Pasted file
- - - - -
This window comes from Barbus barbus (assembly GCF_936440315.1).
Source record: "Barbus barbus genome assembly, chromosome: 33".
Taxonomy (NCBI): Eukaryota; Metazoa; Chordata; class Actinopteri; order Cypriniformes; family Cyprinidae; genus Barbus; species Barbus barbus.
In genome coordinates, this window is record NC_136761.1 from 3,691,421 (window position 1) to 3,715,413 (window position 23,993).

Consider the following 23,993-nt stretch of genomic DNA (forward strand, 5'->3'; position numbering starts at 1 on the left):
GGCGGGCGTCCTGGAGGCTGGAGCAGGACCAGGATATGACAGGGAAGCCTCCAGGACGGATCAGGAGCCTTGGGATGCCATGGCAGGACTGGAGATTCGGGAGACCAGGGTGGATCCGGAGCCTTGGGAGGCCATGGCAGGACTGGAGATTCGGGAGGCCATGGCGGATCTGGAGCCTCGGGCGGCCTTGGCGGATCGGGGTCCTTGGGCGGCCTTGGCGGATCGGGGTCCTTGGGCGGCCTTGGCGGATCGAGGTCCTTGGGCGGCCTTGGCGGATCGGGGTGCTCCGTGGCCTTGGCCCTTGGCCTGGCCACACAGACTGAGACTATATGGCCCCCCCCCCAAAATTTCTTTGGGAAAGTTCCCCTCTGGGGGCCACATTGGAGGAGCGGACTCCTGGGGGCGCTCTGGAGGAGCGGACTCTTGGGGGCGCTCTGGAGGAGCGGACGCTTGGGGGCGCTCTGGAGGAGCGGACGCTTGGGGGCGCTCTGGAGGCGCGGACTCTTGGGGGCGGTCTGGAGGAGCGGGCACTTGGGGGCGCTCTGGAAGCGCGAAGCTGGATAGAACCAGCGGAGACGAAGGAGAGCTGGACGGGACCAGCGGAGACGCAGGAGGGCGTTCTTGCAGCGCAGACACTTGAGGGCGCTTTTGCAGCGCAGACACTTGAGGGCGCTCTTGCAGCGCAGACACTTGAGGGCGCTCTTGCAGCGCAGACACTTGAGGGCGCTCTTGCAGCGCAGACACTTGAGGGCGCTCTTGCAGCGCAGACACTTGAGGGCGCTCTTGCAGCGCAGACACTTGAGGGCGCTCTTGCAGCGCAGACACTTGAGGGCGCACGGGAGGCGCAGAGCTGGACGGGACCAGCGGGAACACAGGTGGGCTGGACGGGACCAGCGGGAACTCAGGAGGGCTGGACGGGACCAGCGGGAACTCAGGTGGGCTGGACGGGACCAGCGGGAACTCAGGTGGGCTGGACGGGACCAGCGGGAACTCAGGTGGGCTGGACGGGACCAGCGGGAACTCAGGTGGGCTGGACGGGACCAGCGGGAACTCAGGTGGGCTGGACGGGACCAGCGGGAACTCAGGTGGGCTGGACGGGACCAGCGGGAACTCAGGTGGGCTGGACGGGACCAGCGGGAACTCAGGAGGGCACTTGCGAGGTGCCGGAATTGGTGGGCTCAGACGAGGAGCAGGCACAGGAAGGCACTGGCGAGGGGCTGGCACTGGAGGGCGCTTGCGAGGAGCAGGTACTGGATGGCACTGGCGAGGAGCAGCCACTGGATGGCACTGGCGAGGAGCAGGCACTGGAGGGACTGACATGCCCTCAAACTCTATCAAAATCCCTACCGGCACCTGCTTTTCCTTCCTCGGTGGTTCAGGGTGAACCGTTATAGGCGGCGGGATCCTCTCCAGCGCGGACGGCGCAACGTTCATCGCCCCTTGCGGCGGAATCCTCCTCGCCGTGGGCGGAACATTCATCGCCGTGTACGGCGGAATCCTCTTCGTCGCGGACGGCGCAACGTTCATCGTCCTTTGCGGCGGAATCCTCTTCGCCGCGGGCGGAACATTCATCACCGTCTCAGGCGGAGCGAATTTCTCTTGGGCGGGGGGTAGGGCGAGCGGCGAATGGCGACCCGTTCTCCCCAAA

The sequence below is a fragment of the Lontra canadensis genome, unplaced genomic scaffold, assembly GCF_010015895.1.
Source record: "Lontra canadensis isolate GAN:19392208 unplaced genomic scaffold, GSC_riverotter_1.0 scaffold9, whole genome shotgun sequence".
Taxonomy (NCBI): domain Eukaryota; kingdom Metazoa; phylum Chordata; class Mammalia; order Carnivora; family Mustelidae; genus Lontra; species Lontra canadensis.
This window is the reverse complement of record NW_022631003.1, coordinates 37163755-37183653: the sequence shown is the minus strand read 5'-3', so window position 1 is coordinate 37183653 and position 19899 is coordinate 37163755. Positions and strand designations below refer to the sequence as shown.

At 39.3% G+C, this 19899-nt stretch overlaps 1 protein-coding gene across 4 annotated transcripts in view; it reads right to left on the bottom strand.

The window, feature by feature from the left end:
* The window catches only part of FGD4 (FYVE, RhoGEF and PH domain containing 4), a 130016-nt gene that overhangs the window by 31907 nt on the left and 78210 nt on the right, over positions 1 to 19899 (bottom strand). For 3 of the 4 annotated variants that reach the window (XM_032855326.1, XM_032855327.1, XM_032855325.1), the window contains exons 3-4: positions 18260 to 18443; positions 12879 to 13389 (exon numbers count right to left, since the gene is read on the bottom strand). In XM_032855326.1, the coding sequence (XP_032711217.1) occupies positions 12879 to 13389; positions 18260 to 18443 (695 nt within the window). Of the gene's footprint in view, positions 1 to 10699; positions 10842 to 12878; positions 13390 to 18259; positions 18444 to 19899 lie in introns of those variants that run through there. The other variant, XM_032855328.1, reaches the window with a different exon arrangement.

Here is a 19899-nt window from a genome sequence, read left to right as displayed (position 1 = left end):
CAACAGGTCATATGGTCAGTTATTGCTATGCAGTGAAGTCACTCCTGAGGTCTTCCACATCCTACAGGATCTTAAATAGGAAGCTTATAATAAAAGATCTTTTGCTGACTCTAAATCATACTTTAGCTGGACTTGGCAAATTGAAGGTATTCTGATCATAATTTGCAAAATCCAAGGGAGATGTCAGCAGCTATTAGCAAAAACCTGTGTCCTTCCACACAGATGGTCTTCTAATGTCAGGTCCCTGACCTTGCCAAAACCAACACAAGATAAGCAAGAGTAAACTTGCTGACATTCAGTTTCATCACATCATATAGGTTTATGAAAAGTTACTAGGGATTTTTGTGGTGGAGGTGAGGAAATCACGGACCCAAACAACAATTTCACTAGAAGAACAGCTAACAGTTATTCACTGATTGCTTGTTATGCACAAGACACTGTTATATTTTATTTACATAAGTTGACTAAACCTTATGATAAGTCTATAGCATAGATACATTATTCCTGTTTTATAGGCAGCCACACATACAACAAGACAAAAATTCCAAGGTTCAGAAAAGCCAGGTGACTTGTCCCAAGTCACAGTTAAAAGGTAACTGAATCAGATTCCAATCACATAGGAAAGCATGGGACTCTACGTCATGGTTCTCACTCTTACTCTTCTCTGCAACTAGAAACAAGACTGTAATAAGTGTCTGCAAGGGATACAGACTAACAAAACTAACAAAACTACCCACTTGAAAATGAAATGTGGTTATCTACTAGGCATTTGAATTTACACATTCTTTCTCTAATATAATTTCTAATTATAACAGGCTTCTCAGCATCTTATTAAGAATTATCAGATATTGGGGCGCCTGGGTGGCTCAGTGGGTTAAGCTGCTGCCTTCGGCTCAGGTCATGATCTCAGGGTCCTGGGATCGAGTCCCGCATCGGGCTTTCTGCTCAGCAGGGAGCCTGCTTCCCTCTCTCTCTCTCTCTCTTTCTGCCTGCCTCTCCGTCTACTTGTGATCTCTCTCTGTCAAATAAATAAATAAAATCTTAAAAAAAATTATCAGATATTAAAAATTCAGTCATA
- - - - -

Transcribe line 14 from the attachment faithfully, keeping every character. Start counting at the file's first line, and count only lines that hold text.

Here is a 19899-nt window from a genome sequence, read left to right as displayed (position 1 = left end):